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Old February 18th, 2006, 05:39 PM   #61
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Quote:
Originally Posted by Ash Greyson
Using this same logic... the Canon's 540 in 24F mode is likely effected the same way correct?
That's why Adam wobulated all cameras. Any camera that uses green-shift would measure worst-case resolution in the test. My my model estimates both the Sony and Canon to have far more than the measured resolution in real-world situation.

The 24F mode should not be different horizontally than the 60i mode.
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Old February 25th, 2006, 01:12 AM   #62
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Story comes to an end: 960x540

Jarred posted this tonight:
http://www.dvxuser.com/V6/showpost.p...28&postcount=1
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Old February 25th, 2006, 02:38 AM   #63
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Saw it. Steve was money.

Now let's get over it and enjoy the creativity the camera will facilitate. No more pixel wars.

Canon should come clean about 24F IMHO. It's probably a very good 48i real-time deinterlace. Virtual 24p that works great too.

It's all good in the hood.
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Old February 25th, 2006, 03:14 AM   #64
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YOU CAN SKIP THIS POSTING AS I'M IN ERROR. BUT I'M LEAVING IT SO BARRY'S RESPONSE MAKES SENSE.

Questions:

How does the HVX200 get 1080i from the 1080p60 DSP buffer without line flicker or line twitter in the video. (Row-Pair summation seems NOT to be used because vertical resolution doesn't drop!) I've posted how I think it's done, but it was just a wild guess. And, if even my guess is correct -- see my earlier post -- the 1080i video has NO interlace artifacts. Will it look like HD "interlaced video?"


Also -- the question remains as to how NTSC and PAL are generated for DV, DVCPRO, and DVCPRO50.

1) Are both derived from the 1080p60 buffer in the DSP?

If so, then we have the same question about line flicker and twiter. Of course, Row-Pair Summation could be used during the downconversion to SD. However, effective vertical will then be only 435 TVL. Is that enough for PAL?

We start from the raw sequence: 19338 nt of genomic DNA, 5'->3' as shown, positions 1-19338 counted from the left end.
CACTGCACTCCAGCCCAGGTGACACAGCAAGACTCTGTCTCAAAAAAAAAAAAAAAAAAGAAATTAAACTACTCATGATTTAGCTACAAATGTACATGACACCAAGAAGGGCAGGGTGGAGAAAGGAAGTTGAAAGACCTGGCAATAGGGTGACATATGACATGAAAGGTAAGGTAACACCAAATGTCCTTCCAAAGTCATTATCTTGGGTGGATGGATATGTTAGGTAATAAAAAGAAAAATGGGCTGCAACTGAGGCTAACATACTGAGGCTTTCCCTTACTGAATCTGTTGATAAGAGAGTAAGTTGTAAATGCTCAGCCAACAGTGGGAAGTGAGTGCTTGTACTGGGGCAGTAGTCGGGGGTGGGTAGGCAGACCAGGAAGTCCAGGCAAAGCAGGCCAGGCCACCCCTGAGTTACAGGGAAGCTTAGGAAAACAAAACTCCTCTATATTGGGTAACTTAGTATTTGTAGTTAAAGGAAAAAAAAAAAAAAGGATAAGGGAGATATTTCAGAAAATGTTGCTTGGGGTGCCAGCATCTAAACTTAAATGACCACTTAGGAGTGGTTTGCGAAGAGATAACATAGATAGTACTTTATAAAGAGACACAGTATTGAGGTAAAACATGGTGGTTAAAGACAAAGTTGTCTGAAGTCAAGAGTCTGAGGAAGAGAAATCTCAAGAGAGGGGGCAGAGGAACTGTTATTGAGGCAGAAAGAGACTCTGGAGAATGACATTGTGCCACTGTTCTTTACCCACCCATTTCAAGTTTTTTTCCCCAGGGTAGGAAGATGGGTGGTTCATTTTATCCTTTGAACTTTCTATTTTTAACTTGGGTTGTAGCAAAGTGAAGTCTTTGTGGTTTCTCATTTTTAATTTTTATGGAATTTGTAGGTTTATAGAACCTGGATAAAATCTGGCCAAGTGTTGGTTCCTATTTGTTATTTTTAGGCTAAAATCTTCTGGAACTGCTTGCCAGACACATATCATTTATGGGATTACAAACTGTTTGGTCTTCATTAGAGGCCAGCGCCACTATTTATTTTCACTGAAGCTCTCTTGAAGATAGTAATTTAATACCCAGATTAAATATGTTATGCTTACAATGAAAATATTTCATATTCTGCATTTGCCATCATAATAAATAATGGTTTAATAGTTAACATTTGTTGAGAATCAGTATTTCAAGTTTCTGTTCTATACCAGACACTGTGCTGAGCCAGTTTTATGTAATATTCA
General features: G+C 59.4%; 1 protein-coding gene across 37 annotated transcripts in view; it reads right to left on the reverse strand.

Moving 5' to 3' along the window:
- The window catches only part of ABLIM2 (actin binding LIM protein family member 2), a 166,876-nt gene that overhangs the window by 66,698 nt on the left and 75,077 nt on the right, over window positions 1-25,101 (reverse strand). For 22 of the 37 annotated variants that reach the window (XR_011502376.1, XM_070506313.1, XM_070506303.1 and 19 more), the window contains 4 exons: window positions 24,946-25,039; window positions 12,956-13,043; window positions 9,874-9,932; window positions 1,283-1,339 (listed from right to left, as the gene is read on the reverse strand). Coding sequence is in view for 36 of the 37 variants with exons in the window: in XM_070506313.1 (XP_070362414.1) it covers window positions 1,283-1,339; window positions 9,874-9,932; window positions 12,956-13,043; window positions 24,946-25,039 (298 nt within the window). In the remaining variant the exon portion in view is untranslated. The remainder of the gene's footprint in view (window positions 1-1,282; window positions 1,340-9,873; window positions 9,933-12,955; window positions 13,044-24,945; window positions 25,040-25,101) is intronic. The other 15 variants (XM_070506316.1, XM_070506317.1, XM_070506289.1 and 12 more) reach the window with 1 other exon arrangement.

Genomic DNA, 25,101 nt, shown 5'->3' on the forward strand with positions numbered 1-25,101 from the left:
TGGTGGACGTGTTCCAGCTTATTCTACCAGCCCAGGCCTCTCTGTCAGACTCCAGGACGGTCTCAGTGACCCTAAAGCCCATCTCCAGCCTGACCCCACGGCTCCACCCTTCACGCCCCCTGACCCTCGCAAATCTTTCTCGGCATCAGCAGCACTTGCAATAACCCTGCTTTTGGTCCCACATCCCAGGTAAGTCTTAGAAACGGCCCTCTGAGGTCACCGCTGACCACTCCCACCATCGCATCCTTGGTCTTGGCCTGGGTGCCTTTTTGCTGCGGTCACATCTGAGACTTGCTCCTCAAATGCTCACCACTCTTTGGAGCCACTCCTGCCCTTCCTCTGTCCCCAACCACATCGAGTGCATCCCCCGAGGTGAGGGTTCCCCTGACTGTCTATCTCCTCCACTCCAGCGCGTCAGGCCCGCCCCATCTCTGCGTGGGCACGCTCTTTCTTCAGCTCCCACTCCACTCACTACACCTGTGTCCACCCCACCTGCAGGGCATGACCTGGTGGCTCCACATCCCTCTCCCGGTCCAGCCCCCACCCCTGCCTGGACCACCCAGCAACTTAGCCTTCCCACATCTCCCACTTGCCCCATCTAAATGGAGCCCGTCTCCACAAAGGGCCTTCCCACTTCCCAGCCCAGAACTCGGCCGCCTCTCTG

2) To obtain "real" SD interlaced video, like the DVX100 CCDs, the HVX200 CCDs could be switched to interlace mode. However, my computer model indicates that if interlaced" NTSC and PAL were pulled directly from the CCDs, effective vertical resolution would be only about 435 TVL. And, again I'm not sure this will be OK for PAL.
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Last edited by Steve Mullen; February 25th, 2006 at 06:40 AM.
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Old February 25th, 2006, 03:49 AM   #65
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Quote:
Originally Posted by Steve Mullen
1) Are both derived from the 1080p60 buffer in the DSP?
According to the article, yes. Everything starts at the 1920x1080 DSP buffer, and all other modes are downrezzed/created from that.

Quote:
Of course, Row-Pair Summation could be used during the downconversion to SD. However, effective vertical will then be only 435 TVL. Is that enough for PAL?
Well, that's how many discernible lines PAL currently offers, so it should be. Applying the .75 interlace factor to 576, we get 432 TVL of resolution for interlaced PAL.

Quote:
In any case, the "interlaced" NTSC and PAL video have NO interlace artifacts. Again, will it look like SD "interlaced video?"
Of course it does. In DV 60i mode it looks exactly like any other interlaced DV camera. And in 1080i mode it looks exactly like any other interlaced 1080 camera. I've got an FX1 and an HVX here right now, and in 1080i mode playing back on my interlaced 1080i set they look exactly the same as regards motion and interlacing).

Quote:
2) To obtain "real" SD interlaced video, like the DVX100 CCDs, the HVX200 CCDs could be switched to interlace mode.